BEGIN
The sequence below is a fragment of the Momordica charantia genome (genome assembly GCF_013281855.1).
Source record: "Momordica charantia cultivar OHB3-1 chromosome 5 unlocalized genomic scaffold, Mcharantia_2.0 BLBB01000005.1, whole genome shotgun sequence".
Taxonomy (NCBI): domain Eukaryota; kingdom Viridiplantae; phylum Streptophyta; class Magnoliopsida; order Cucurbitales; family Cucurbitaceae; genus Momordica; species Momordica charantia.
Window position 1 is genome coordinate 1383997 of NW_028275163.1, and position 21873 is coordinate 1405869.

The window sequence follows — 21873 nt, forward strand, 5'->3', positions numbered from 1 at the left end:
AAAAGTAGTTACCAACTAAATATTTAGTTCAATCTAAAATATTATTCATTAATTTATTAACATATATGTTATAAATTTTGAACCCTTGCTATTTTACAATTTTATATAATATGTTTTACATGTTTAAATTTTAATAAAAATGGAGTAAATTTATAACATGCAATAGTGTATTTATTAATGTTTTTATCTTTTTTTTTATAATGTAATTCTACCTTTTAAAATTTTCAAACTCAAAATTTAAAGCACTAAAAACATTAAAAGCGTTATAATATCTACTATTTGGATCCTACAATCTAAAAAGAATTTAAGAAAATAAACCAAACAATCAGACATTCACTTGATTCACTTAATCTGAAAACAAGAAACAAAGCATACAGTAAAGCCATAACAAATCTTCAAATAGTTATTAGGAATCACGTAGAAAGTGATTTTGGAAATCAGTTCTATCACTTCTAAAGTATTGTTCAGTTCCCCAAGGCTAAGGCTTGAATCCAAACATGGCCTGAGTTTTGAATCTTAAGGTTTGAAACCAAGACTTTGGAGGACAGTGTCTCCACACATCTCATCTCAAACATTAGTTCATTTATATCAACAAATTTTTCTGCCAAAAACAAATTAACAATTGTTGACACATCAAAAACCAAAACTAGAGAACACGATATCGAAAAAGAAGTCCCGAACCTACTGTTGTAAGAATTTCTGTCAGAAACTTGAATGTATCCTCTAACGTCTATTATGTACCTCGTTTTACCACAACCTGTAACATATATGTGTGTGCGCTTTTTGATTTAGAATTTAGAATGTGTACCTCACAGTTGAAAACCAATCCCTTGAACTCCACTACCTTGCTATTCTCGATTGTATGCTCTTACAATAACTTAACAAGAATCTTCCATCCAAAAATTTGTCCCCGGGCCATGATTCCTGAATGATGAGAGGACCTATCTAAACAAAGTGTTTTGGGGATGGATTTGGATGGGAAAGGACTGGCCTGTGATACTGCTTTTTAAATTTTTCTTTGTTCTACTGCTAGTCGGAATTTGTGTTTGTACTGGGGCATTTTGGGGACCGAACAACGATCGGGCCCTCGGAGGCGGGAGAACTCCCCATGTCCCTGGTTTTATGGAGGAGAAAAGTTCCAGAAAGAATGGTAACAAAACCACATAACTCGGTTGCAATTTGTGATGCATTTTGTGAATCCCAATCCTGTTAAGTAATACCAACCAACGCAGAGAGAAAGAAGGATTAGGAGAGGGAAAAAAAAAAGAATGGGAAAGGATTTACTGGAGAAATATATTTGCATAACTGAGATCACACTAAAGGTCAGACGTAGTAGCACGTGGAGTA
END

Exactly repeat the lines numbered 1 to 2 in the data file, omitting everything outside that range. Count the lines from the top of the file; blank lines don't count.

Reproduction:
The sequence below is a fragment of the Momordica charantia genome (genome assembly GCF_013281855.1).
Source record: "Momordica charantia cultivar OHB3-1 chromosome 5 unlocalized genomic scaffold, Mcharantia_2.0 BLBB01000005.1, whole genome shotgun sequence".